As more massive anti-government demonstrations rock Israel, activist Yanina Lebed told RT that people across the country have realized they have common goals, and this is the biggest challenge Prime Minister Netanyahu is facing.
Israel has always been a divided country, says Yanina Lebed, an activist with the Jaffa Convention, which campaigns for equality between Israel's Jewish and Arab citizens. The nation is split into religious and secular communities; people from different countries of origin; and – the most bitter fracture of all – the Jewish majority opposes the Arab minority.
An idea that could unite such a spectrum of people is hard to imagine, but “the worsening of the economic situation is such that every single person feels it on their own pockets, on their daily lives,” said Lebed, adding that the financial situation in the country has been in decline since Prime Minister Netanyahu came to office.
At first, the protest did not win the hearts of the media said Lebed, speaking from Tel-Aviv, where the biggest anti-Netanyahu rally yet is due to start in a matter of hours.
“This protest, that started here, in the center of Tel-Aviv, initially raised many doubts in the press and among the people: whether it is genuine, whether people in Tel-Aviv, which is basically the most liberal and richest city in Israel, can represent all of the people. But in the end, people across the country, almost in every city, realized they do one and the same thing,” she said. “So this is the biggest challenge Prime Minister Netanyahu is facing.”
The activist blames the bloated military budget and unfair distribution of state finances for the current discontent.
“When you spend so much money on controlling other nations, when you spend so much money on different defenses, then of course you have less money for welfare, for housing, for education, for culture, for anything else,” said Lebed.
“In Israel, the budget is not being distributed equally between the settlements and normal cities. People eventually feel that they are being discriminated [against]. People in the settlements need more expense on their defense, on many other things,” she added.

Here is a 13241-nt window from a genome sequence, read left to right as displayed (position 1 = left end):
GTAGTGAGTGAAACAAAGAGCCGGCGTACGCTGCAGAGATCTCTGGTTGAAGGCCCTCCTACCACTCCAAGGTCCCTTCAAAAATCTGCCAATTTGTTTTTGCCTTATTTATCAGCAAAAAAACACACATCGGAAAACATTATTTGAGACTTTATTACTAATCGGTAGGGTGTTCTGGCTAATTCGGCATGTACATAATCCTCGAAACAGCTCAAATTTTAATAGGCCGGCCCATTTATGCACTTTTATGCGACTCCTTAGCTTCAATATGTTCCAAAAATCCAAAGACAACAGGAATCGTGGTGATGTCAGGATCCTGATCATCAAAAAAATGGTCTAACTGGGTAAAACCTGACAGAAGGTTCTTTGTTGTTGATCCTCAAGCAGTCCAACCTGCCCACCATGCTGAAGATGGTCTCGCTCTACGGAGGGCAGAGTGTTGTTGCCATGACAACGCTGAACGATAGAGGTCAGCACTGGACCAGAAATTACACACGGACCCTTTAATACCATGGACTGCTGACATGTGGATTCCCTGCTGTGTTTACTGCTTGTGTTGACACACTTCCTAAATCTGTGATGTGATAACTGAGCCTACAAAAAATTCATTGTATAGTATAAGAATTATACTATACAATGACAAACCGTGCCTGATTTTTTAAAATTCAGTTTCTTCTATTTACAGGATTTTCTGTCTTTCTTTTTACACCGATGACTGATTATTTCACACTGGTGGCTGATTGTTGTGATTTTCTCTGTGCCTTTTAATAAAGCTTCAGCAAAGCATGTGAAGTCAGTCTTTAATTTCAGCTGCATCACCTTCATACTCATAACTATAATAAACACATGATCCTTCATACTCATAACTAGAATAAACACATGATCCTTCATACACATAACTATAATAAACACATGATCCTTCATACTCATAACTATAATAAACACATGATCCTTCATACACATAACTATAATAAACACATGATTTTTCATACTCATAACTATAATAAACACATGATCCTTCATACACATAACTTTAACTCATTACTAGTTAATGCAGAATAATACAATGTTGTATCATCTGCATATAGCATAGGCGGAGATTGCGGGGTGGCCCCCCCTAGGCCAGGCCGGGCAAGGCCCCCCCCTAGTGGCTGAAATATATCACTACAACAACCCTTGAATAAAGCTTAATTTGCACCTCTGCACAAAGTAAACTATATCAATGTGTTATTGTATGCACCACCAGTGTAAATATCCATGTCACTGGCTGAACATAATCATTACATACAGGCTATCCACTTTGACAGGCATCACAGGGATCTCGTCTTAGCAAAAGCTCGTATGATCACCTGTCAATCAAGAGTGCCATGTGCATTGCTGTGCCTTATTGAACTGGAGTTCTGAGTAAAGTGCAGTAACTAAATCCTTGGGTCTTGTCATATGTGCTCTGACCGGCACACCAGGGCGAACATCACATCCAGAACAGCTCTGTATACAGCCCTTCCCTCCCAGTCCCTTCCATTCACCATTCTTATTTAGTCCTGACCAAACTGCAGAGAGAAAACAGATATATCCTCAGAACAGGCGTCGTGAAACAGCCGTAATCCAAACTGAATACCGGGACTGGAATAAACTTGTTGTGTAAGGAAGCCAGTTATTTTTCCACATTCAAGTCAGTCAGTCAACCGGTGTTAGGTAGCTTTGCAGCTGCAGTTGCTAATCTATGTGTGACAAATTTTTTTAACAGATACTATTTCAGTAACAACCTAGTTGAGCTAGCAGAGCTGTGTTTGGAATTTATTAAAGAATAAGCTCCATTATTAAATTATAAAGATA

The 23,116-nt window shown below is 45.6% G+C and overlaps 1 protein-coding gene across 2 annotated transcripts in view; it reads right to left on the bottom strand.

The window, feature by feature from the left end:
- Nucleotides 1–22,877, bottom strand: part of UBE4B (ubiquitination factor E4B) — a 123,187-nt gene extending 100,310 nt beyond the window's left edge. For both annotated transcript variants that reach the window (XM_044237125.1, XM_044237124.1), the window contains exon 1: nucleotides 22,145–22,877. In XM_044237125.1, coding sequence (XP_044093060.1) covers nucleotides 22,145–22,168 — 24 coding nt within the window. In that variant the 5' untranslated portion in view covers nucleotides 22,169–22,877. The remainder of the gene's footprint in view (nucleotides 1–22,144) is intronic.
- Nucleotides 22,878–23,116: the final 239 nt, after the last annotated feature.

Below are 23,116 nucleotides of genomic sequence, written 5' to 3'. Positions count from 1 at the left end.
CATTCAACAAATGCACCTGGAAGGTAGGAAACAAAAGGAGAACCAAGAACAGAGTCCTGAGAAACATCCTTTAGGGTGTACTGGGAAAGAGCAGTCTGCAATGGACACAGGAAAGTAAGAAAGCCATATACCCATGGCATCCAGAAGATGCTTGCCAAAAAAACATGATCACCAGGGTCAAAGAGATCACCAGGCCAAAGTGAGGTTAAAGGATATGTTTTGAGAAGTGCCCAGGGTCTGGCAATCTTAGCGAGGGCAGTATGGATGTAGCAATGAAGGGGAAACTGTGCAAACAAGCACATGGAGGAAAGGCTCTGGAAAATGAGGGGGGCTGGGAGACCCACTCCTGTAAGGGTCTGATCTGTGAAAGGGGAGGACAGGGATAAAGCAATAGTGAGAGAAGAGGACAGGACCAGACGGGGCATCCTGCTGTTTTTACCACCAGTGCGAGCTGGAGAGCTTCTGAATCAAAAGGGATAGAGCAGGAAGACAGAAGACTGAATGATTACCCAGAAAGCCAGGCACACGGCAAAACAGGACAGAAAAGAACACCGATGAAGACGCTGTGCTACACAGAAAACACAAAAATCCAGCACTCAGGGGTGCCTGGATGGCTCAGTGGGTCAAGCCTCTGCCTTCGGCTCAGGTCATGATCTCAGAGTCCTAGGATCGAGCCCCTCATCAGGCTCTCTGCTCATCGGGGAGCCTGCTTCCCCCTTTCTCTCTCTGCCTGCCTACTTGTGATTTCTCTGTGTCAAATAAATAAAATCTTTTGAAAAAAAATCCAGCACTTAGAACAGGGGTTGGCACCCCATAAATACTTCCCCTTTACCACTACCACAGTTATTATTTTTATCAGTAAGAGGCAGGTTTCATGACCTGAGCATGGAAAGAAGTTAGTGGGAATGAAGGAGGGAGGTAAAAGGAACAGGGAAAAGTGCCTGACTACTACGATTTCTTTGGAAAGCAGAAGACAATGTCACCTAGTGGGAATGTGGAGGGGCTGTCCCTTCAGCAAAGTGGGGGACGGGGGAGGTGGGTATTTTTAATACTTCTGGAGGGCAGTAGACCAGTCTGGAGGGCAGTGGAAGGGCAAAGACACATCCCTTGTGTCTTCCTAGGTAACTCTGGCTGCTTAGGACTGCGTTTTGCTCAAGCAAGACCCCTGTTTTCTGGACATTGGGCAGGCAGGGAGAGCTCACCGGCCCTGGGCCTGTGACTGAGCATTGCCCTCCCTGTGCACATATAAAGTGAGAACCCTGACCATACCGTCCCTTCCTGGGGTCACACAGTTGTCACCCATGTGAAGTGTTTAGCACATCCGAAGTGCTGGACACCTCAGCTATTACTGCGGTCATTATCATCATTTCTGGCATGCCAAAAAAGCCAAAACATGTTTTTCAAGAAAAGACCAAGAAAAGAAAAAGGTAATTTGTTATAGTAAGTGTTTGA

The protest in Israel has been inspired in part by the Arab Spring, believes Lebed. People have realized the nation is the basis of the government’s legitimacy and that people can bring change, she concluded.
According to independent journalist and blogger Noam Sheizaf, the Israeli government did not expect protests on this scale in the country, and does not at present have a blueprint for tackling the crisis.
“I do not think the government has a real policy vis-à-vis these protests right now,” he said. “I think that Netanyahu is mainly improvising and he has yet to come up with something that would satisfy the needs of the protesters.”
Noam Sheizaf said that at this point the government is busy making excuses for itself.
“At the beginning it was an attempt to portray this as something that only happens in Tel Aviv – a bunch of spoiled kids. But when the protest spread around the country, then the new talking point is that the protesters have some serious issues but it is not this government’s fault,” he said.
The journalist expressed doubts over the present government’s ability to resolve the principal challenges they are facing.
“Netanyahu is the politician most identified with New Liberalism in Israel, both in his first term as Prime Minister and as Finance Minister at the beginning of the previous decade, so this is really personally about Netanyahu,” Noam Sheizaf concluded.